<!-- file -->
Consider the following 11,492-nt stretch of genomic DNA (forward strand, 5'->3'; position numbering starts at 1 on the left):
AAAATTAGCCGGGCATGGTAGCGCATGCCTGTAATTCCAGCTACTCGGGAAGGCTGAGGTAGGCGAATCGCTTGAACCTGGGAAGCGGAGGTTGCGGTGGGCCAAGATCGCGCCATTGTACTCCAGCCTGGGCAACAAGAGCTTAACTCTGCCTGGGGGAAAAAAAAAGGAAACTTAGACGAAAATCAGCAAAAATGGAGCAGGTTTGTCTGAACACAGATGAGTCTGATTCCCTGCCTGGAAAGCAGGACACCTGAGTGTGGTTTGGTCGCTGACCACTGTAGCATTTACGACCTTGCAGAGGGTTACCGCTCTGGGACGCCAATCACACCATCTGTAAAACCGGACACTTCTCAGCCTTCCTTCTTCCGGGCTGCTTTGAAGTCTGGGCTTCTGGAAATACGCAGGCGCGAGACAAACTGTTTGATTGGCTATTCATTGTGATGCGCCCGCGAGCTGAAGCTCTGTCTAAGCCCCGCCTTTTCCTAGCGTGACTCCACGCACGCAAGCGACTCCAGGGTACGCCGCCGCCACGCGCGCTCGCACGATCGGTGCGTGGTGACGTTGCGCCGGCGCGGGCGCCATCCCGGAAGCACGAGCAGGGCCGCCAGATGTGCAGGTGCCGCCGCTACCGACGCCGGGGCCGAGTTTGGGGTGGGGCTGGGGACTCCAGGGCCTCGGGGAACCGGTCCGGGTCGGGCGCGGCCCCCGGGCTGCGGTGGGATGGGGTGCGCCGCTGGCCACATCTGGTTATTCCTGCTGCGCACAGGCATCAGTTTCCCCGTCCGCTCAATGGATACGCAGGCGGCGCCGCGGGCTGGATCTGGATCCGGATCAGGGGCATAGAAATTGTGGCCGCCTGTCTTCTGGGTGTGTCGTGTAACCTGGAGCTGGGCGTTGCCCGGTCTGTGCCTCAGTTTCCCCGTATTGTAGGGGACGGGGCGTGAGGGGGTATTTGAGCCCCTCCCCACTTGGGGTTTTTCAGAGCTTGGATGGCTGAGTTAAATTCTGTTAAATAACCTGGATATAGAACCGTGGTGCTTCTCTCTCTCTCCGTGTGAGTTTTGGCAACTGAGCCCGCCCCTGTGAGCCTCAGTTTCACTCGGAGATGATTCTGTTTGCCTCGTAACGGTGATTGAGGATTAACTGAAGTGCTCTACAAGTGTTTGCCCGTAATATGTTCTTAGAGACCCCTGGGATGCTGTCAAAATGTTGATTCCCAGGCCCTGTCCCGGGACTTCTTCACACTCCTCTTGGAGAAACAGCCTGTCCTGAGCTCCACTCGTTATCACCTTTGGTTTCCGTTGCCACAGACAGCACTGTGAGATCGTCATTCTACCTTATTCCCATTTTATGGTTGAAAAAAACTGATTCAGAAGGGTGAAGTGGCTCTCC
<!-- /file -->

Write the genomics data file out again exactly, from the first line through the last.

Consider the following 11,492-nt stretch of genomic DNA (forward strand, 5'->3'; position numbering starts at 1 on the left):
AAAATTAGCCGGGCATGGTAGCGCATGCCTGTAATTCCAGCTACTCGGGAAGGCTGAGGTAGGCGAATCGCTTGAACCTGGGAAGCGGAGGTTGCGGTGGGCCAAGATCGCGCCATTGTACTCCAGCCTGGGCAACAAGAGCTTAACTCTGCCTGGGGGAAAAAAAAAGGAAACTTAGACGAAAATCAGCAAAAATGGAGCAGGTTTGTCTGAACACAGATGAGTCTGATTCCCTGCCTGGAAAGCAGGACACCTGAGTGTGGTTTGGTCGCTGACCACTGTAGCATTTACGACCTTGCAGAGGGTTACCGCTCTGGGACGCCAATCACACCATCTGTAAAACCGGACACTTCTCAGCCTTCCTTCTTCCGGGCTGCTTTGAAGTCTGGGCTTCTGGAAATACGCAGGCGCGAGACAAACTGTTTGATTGGCTATTCATTGTGATGCGCCCGCGAGCTGAAGCTCTGTCTAAGCCCCGCCTTTTCCTAGCGTGACTCCACGCACGCAAGCGACTCCAGGGTACGCCGCCGCCACGCGCGCTCGCACGATCGGTGCGTGGTGACGTTGCGCCGGCGCGGGCGCCATCCCGGAAGCACGAGCAGGGCCGCCAGATGTGCAGGTGCCGCCGCTACCGACGCCGGGGCCGAGTTTGGGGTGGGGCTGGGGACTCCAGGGCCTCGGGGAACCGGTCCGGGTCGGGCGCGGCCCCCGGGCTGCGGTGGGATGGGGTGCGCCGCTGGCCACATCTGGTTATTCCTGCTGCGCACAGGCATCAGTTTCCCCGTCCGCTCAATGGATACGCAGGCGGCGCCGCGGGCTGGATCTGGATCCGGATCAGGGGCATAGAAATTGTGGCCGCCTGTCTTCTGGGTGTGTCGTGTAACCTGGAGCTGGGCGTTGCCCGGTCTGTGCCTCAGTTTCCCCGTATTGTAGGGGACGGGGCGTGAGGGGGTATTTGAGCCCCTCCCCACTTGGGGTTTTTCAGAGCTTGGATGGCTGAGTTAAATTCTGTTAAATAACCTGGATATAGAACCGTGGTGCTTCTCTCTCTCTCCGTGTGAGTTTTGGCAACTGAGCCCGCCCCTGTGAGCCTCAGTTTCACTCGGAGATGATTCTGTTTGCCTCGTAACGGTGATTGAGGATTAACTGAAGTGCTCTACAAGTGTTTGCCCGTAATATGTTCTTAGAGACCCCTGGGATGCTGTCAAAATGTTGATTCCCAGGCCCTGTCCCGGGACTTCTTCACACTCCTCTTGGAGAAACAGCCTGTCCTGAGCTCCACTCGTTATCACCTTTGGTTTCCGTTGCCACAGACAGCACTGTGAGATCGTCATTCTACCTTATTCCCATTTTATGGTTGAAAAAAACTGATTCAGAAGGGTGAAGTGGCTCTCC